CVT, VTS (Oncology)
Brooke obtained an AAS degree in veterinary technology in 2009 and a BS degree in biology in 2012. She began her veterinary career by working as an ER/ICU technician at WestVet Emergency and Specialty Center and then moved into the new oncology department in 2014. Brooke successfully obtained her VTS certification in oncology in 2017, after which she served as the oncology director at large for the AIMVT, supporting both current and prospective VTS nurses. In addition to her passion for oncology, she loves teaching new veterinary nurses coming into the field of veterinary medicine, whether presenting CE at conferences or providing hands-on training.Read Articles Written by Brooke Quesnell
Hematopoietic neoplasms, including lymphoma, are one of the most common cancers diagnosed and treated in veterinary medicine and account for approximately one-third of all cancers in cats.1 Nasal lymphoma, although an uncommon type of lymphoma, is the most common tumor of the nasal cavity in cats. Neoplasia of the nasal cavity can substantially decrease a patient’s quality of life, not only potentially causing respiratory obstructions, facial swelling, and ocular changes but also affecting sense of smell. However, with recommended treatment, prognosis for patients with nasal lymphoma can be good, and median survival times can be longer than those for cats with other forms of lymphoma. This report describes a case of nasal lymphoma that responded remarkably well to treatment.
Primary Veterinary Care
Calliope is a female spayed domestic shorthair cat initially brought to her primary care veterinarian on May 5, 2014. In April 2014, the client noticed clear mucous discharge from her eyes and nose, frequent sneezing, and occasional coughing. Over the course of the month, the discharge from Calliope’s right nostril became white/yellow and her breathing progressed to a wheeze, which prompted the client to bring her to her primary care veterinarian. In-house cytology of the discharge revealed increased numbers of white blood cells and intracellular bacteria, consistent with infection. Calliope’s weight at presentation was 4.45 kg (0.271 m2). The veterinarian prescribed marbofloxacin at 25 mg (5.6 mg/kg) PO q24h for 10 days. Calliope’s clinical signs resolved within 2 days but returned on June 6. Her veterinarian prescribed a longer course of marbofloxacin (25 mg PO q24h for 21 days) on June 13, but after 13 days her clinical signs had not improved; therefore, marbofloxacin was discontinued and chlorpheniramine at 2 mg (0.4 5 mg/kg) PO q24h was started. After 7 to 10 days of no improvement, the dosage was increased to 2 mg q12h. After 3 weeks on the increased dose, Calliope’s clinical signs did not improve and the discharge from her right nostril had become muddy brown.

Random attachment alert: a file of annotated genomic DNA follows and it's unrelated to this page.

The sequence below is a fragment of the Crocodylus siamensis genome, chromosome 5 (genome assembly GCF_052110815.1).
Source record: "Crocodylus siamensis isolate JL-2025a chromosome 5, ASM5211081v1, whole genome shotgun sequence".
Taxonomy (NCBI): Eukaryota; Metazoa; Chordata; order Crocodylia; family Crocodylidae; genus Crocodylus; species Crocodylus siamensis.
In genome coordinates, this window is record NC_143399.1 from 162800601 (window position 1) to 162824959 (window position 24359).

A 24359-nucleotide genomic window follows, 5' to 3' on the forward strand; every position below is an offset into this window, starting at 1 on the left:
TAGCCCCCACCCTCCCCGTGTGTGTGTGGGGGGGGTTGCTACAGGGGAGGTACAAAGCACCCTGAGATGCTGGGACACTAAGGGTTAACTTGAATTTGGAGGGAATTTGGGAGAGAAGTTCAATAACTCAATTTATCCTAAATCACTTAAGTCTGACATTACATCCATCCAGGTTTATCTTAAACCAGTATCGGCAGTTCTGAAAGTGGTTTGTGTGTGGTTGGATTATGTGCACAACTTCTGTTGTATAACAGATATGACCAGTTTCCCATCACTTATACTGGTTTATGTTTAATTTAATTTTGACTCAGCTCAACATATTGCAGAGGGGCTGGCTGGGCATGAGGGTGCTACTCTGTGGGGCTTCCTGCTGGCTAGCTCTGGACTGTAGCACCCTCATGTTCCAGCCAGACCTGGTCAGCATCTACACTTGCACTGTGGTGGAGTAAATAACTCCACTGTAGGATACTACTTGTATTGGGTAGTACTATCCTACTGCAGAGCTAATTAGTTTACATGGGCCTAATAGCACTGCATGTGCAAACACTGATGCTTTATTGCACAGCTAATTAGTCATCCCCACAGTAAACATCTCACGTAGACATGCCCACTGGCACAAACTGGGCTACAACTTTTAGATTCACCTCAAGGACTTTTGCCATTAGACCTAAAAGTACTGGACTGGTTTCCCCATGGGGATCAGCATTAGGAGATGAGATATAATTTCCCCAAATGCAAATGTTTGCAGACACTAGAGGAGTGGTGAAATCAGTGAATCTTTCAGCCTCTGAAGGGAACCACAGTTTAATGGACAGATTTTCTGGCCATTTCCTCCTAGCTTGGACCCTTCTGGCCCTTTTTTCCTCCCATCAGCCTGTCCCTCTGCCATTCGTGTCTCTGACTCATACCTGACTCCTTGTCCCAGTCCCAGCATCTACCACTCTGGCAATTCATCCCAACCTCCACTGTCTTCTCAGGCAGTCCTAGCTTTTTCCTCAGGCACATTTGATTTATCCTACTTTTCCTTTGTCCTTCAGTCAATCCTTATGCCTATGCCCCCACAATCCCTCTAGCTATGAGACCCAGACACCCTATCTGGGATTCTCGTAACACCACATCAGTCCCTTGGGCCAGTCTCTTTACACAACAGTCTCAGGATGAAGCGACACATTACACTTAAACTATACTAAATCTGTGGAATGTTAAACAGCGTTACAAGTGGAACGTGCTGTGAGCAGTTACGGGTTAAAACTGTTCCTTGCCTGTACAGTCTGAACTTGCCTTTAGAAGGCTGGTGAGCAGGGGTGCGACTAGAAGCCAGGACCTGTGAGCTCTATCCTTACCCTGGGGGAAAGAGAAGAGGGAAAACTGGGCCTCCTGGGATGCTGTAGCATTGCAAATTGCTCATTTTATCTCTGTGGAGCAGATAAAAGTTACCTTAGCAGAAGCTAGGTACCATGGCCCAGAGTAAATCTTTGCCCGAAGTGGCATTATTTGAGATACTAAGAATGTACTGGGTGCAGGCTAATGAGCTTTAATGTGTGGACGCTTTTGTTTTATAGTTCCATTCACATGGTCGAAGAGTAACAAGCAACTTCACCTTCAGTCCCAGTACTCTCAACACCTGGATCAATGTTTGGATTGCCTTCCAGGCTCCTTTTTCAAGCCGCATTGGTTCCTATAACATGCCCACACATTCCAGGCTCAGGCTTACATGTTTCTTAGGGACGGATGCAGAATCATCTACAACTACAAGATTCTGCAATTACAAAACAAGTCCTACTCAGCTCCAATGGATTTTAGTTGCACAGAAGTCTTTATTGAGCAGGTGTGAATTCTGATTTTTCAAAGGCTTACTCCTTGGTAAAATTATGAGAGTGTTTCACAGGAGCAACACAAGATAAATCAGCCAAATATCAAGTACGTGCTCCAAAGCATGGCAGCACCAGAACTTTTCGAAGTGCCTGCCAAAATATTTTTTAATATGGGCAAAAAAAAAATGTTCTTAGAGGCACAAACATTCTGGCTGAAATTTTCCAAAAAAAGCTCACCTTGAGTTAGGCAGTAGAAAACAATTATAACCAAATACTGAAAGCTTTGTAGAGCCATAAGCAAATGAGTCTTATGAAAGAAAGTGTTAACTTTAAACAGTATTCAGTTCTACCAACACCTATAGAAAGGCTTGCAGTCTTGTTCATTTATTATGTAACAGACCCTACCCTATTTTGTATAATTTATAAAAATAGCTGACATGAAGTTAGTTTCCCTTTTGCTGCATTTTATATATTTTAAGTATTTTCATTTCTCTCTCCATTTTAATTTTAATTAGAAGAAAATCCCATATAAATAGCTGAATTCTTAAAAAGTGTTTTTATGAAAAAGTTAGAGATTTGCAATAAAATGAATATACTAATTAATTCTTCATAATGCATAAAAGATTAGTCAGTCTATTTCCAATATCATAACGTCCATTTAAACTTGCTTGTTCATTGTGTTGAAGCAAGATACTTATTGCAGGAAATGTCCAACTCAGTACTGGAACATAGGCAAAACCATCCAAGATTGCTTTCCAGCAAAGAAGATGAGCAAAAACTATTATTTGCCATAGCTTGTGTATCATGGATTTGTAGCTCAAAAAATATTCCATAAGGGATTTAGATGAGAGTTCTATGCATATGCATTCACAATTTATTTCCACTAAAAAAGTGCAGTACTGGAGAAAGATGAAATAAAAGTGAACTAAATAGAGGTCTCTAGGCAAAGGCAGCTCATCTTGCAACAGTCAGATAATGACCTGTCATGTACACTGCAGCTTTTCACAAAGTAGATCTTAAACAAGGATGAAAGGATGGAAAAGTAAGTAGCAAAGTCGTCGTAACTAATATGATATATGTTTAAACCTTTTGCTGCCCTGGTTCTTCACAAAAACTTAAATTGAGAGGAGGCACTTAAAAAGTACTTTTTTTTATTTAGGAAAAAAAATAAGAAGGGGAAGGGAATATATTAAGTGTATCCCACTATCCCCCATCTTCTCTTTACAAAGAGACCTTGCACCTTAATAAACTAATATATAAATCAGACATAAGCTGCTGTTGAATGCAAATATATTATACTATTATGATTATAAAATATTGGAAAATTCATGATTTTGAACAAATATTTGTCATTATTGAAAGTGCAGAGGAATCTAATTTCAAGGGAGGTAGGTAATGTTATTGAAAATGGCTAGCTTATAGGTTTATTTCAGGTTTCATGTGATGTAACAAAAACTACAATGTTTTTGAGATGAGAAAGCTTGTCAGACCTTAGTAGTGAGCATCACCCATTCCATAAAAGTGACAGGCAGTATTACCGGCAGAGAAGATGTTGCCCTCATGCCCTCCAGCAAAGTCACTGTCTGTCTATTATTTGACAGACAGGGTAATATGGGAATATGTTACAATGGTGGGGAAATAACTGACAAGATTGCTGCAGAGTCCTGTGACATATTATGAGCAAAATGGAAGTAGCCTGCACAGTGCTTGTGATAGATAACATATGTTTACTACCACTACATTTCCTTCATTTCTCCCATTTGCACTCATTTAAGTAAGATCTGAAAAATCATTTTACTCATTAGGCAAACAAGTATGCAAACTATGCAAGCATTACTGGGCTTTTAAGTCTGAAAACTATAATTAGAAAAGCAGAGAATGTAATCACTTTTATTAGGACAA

On July 29, Calliope returned to her veterinarian to discuss further treatment and diagnostic options. Because she was due for routine dental prophylaxis, it was recommended that she undergo the prophylaxis followed by a nasal flush to obtain diagnostic samples. The nasal flush produced multiple polypoid masses, which histopathologic examination identified as high-grade nasal lymphoma. Calliope received 1 mg of dexamethasone IV the next day and 5 mg of prednisolone PO the day after that. The client reported that Calliope felt much better, and her clinical signs were substantially reduced after the nasal flush and steroid administration. Calliope was then referred to the oncology service at WestVet Emergency and Specialty Center for consultation.
Referral Veterinary Care
When presented to the WestVet oncology service on August 6, Calliope was receiving only mirtazapine 1.875 mg (0.42 mg/kg) q48h for appetite stimulation. Sneezing and congestion continued but had markedly improved since the nasal flush. Physical examination was unremarkable except for decreased airflow from the right nostril and occasional sneezing throughout the visit. She was bright, alert, and very interactive. She weighed 4.28 kg and was normothermic (rectal temperature 101.1°F [reference range 99°F to 102.5°F]), with a heart rate of 172 beats/min (reference range 140 to 220), normal femoral pulses, respiratory rate of 38 breaths/min (reference range 16 to 40), and did not exhibit any increased respiratory effort or stertor despite her nasal signs. Her mucous membranes were pink and moist with a capillary refill time of 1 second. Thoracic auscultation of the heart and lungs revealed no abnormalities. After treatment options were discussed, the client approved performance of staging procedures before moving forward with any treatment.